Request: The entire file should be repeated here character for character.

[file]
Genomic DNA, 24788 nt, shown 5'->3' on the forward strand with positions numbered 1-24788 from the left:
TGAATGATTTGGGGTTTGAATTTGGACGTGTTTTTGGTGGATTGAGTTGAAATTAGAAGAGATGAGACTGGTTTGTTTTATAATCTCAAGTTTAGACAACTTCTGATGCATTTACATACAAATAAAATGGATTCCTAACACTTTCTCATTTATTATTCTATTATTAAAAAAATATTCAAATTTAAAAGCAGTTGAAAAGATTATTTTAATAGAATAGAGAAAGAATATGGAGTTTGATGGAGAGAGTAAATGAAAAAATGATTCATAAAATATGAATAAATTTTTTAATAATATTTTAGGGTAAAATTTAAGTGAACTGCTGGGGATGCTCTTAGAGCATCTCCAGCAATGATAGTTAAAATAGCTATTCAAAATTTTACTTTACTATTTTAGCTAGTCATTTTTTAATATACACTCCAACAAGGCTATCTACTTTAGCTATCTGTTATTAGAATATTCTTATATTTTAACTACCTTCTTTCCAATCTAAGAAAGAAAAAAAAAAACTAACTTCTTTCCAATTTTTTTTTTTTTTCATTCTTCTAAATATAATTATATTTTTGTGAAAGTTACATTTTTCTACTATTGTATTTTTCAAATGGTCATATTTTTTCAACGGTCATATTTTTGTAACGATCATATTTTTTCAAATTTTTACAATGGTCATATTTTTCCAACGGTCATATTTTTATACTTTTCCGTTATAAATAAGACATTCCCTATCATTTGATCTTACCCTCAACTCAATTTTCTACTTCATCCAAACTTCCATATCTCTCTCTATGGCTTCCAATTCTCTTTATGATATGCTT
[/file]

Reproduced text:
Genomic DNA, 24788 nt, shown 5'->3' on the forward strand with positions numbered 1-24788 from the left:
TGAATGATTTGGGGTTTGAATTTGGACGTGTTTTTGGTGGATTGAGTTGAAATTAGAAGAGATGAGACTGGTTTGTTTTATAATCTCAAGTTTAGACAACTTCTGATGCATTTACATACAAATAAAATGGATTCCTAACACTTTCTCATTTATTATTCTATTATTAAAAAAATATTCAAATTTAAAAGCAGTTGAAAAGATTATTTTAATAGAATAGAGAAAGAATATGGAGTTTGATGGAGAGAGTAAATGAAAAAATGATTCATAAAATATGAATAAATTTTTTAATAATATTTTAGGGTAAAATTTAAGTGAACTGCTGGGGATGCTCTTAGAGCATCTCCAGCAATGATAGTTAAAATAGCTATTCAAAATTTTACTTTACTATTTTAGCTAGTCATTTTTTAATATACACTCCAACAAGGCTATCTACTTTAGCTATCTGTTATTAGAATATTCTTATATTTTAACTACCTTCTTTCCAATCTAAGAAAGAAAAAAAAAAACTAACTTCTTTCCAATTTTTTTTTTTTTTCATTCTTCTAAATATAATTATATTTTTGTGAAAGTTACATTTTTCTACTATTGTATTTTTCAAATGGTCATATTTTTTCAACGGTCATATTTTTGTAACGATCATATTTTTTCAAATTTTTACAATGGTCATATTTTTCCAACGGTCATATTTTTATACTTTTCCGTTATAAATAAGACATTCCCTATCATTTGATCTTACCCTCAACTCAATTTTCTACTTCATCCAAACTTCCATATCTCTCTCTATGGCTTCCAATTCTCTTTATGATATGCTT